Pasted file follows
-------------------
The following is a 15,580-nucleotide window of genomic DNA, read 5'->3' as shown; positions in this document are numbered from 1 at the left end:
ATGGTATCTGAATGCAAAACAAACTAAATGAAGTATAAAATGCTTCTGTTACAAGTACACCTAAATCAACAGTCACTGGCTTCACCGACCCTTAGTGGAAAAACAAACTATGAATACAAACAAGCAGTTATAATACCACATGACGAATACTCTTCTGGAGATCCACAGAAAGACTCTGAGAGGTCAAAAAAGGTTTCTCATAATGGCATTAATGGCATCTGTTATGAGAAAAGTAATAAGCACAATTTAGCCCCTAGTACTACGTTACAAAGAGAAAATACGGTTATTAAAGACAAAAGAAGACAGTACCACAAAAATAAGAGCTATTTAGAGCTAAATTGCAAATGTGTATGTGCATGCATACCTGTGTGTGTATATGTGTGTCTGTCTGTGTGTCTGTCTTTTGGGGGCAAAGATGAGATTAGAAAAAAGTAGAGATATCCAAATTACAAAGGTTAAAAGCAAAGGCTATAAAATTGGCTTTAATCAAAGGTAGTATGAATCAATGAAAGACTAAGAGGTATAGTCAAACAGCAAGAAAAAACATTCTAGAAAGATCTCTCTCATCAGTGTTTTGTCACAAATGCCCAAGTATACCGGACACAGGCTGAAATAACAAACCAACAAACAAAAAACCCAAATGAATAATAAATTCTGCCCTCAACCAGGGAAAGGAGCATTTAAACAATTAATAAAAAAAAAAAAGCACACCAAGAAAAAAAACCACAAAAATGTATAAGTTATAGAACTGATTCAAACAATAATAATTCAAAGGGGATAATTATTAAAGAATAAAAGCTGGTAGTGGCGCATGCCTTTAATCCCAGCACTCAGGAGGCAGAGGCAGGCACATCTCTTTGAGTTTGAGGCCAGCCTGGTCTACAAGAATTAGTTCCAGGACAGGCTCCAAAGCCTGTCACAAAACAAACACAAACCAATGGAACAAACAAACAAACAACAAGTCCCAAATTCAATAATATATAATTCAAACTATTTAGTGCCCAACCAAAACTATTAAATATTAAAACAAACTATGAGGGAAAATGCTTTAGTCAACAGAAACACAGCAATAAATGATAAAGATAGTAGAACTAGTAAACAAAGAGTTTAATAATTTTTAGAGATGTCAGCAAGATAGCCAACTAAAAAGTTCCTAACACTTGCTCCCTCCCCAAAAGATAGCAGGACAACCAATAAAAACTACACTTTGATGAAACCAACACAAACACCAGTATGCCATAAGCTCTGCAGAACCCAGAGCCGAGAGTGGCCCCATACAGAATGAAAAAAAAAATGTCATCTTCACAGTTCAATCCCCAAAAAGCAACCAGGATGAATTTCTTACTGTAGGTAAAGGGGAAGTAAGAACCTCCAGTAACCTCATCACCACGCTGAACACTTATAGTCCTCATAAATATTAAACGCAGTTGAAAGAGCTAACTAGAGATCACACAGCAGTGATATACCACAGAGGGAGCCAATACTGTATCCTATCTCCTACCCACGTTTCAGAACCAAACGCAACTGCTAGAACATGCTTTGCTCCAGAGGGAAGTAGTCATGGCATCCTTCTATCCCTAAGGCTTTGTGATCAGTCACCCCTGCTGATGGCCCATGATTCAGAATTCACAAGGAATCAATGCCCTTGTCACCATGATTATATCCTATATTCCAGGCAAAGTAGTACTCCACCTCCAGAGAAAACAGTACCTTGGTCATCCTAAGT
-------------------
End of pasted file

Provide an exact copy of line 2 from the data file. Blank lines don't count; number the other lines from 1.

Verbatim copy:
ATGGTATCTGAATGCAAAACAAACTAAATGAAGTATAAAATGCTTCTGTTACAAGTACACCTAAATCAACAGTCACTGGCTTCACCGACCCTTAGTGGAAAAACAAACTATGAATACAAACAAGCAGTTATAATACCACATGACGAATACTCTTCTGGAGATCCACAGAAAGACTCTGAGAGGTCAAAAAAGGTTTCTCATAATGGCATTAATGGCATCTGTTATGAGAAAAGTAATAAGCACAATTTAGCCCCTAGTACTACGTTACAAAGAGAAAATACGGTTATTAAAGACAAAAGAAGACAGTACCACAAAAATAAGAGCTATTTAGAGCTAAATTGCAAATGTGTATGTGCATGCATACCTGTGTGTGTATATGTGTGTCTGTCTGTGTGTCTGTCTTTTGGGGGCAAAGATGAGATTAGAAAAAAGTAGAGATATCCAAATTACAAAGGTTAAAAGCAAAGGCTATAAAATTGGCTTTAATCAAAGGTAGTATGAATCAATGAAAGACTAAGAGGTATAGTCAAACAGCAAGAAAAAACATTCTAGAAAGATCTCTCTCATCAGTGTTTTGTCACAAATGCCCAAGTATACCGGACACAGGCTGAAATAACAAACCAACAAACAAAAAACCCAAATGAATAATAAATTCTGCCCTCAACCAGGGAAAGGAGCATTTAAACAATTAATAAAAAAAAAAAAGCACACCAAGAAAAAAAACCACAAAAATGTATAAGTTATAGAACTGATTCAAACAATAATAATTCAAAGGGGATAATTATTAAAGAATAAAAGCTGGTAGTGGCGCATGCCTTTAATCCCAGCACTCAGGAGGCAGAGGCAGGCACATCTCTTTGAGTTTGAGGCCAGCCTGGTCTACAAGAATTAGTTCCAGGACAGGCTCCAAAGCCTGTCACAAAACAAACACAAACCAATGGAACAAACAAACAAACAACAAGTCCCAAATTCAATAATATATAATTCAAACTATTTAGTGCCCAACCAAAACTATTAAATATTAAAACAAACTATGAGGGAAAATGCTTTAGTCAACAGAAACACAGCAATAAATGATAAAGATAGTAGAACTAGTAAACAAAGAGTTTAATAATTTTTAGAGATGTCAGCAAGATAGCCAACTAAAAAGTTCCTAACACTTGCTCCCTCCCCAAAAGATAGCAGGACAACCAATAAAAACTACACTTTGATGAAACCAACACAAACACCAGTATGCCATAAGCTCTGCAGAACCCAGAGCCGAGAGTGGCCCCATACAGAATGAAAAAAAAAATGTCATCTTCACAGTTCAATCCCCAAAAAGCAACCAGGATGAATTTCTTACTGTAGGTAAAGGGGAAGTAAGAACCTCCAGTAACCTCATCACCACGCTGAACACTTATAGTCCTCATAAATATTAAACGCAGTTGAAAGAGCTAACTAGAGATCACACAGCAGTGATATACCACAGAGGGAGCCAATACTGTATCCTATCTCCTACCCACGTTTCAGAACCAAACGCAACTGCTAGAACATGCTTTGCTCCAGAGGGAAGTAGTCATGGCATCCTTCTATCCCTAAGGCTTTGTGATCAGTCACCCCTGCTGATGGCCCATGATTCAGAATTCACAAGGAATCAATGCCCTTGTCACCATGATTATATCCTATATTCCAGGCAAAGTAGTACTCCACCTCCAGAGAAAACAGTACCTTGGTCATCCTAAGT